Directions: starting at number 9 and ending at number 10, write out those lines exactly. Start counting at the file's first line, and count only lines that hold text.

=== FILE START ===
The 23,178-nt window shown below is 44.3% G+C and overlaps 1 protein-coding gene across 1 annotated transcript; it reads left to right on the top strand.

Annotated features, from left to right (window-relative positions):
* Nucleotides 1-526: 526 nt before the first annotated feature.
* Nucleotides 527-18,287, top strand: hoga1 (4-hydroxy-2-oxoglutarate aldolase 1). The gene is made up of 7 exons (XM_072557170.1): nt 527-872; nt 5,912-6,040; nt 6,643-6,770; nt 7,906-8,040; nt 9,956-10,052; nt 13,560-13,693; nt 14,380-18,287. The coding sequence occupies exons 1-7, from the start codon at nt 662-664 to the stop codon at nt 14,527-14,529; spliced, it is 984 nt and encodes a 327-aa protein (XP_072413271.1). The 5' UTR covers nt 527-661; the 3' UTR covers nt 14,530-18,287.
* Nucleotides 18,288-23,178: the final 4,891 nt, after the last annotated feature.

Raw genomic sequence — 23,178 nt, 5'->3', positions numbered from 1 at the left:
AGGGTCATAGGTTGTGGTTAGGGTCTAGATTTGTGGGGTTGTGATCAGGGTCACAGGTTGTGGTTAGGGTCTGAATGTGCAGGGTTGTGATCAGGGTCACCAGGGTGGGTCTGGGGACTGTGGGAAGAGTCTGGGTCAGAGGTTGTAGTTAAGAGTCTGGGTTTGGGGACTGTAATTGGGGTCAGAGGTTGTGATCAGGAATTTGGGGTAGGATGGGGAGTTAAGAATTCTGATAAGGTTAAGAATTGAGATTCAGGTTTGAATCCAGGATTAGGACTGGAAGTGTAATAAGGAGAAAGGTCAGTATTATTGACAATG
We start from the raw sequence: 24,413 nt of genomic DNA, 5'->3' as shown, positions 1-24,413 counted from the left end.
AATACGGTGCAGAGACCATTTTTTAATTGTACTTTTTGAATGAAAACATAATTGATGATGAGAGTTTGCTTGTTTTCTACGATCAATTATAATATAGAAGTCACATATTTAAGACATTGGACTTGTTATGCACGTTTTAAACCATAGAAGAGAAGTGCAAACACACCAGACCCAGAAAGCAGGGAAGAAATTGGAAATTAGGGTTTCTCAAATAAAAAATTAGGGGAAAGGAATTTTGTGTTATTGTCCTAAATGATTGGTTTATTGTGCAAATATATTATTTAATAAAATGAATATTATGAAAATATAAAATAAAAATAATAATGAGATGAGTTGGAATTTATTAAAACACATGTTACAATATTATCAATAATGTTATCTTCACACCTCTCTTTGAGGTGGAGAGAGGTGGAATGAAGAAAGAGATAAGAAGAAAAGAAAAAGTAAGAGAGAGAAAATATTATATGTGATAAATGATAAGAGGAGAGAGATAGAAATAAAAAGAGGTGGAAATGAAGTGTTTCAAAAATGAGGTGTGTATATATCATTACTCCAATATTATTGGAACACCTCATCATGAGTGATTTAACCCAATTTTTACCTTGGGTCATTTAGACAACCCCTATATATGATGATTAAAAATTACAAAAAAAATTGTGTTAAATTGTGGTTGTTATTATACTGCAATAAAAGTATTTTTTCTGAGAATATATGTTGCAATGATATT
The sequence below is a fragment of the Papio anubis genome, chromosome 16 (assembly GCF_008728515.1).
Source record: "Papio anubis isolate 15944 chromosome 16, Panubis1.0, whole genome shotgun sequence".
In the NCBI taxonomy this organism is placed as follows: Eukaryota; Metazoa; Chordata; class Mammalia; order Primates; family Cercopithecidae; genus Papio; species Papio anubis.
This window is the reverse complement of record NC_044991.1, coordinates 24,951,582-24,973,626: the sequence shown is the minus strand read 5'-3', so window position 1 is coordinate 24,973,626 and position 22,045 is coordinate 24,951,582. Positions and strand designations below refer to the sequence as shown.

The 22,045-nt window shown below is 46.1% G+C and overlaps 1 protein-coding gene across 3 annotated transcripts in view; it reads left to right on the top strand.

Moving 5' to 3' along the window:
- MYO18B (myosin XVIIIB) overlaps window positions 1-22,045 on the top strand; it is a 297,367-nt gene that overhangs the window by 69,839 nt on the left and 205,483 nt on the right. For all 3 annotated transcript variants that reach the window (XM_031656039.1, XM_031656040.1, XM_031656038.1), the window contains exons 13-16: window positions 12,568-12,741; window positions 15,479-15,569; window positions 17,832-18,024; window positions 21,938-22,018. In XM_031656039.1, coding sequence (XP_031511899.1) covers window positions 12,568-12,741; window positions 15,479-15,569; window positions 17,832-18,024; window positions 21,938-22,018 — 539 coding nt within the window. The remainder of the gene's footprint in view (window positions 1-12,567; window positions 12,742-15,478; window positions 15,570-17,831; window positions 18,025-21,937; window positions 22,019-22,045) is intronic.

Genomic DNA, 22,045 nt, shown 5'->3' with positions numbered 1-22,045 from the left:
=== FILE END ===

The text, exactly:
AATACGGTGCAGAGACCATTTTTTAATTGTACTTTTTGAATGAAAACATAATTGATGATGAGAGTTTGCTTGTTTTCTACGATCAATTATAATATAGAAGTCACATATTTAAGACATTGGACTTGTTATGCACGTTTTAAACCATAGAAGAGAAGTGCAAACACACCAGACCCAGAAAGCAGGGAAGAAATTGGAAATTAGGGTTTCTCAAATAAAAAATTAGGGGAAAGGAATTTTGTGTTATTGTCCTAAATGATTGGTTTATTGTGCAAATATATTATTTAATAAAATGAATATTATGAAAATATAAAATAAAAATAATAATGAGATGAGTTGGAATTTATTAAAACACATGTTACAATATTATCAATAATGTTATCTTCACACCTCTCTTTGAGGTGGAGAGAGGTGGAATGAAGAAAGAGATAAGAAGAAAAGAAAAAGTAAGAGAGAGAAAATATTATATGTGATAAATGATAAGAGGAGAGAGATAGAAATAAAAAGAGGTGGAAATGAAGTGTTTCAAAAATGAGGTGTGTATATATCATTACTCCAATATTATTGGAACACCTCATCATGAGTGATTTAACCCAATTTTTACCTTGGGTCATTTAGACAACCCCTATATATGATGATTAAAAATTACAAAAAAAATTGTGTTAAATTGTGGTTGTTATTATACTGCAATAAAAGTATTTTTTCTGAGAATATATGTTGCAATGATATT
The sequence below is a fragment of the Papio anubis genome, chromosome 16 (assembly GCF_008728515.1).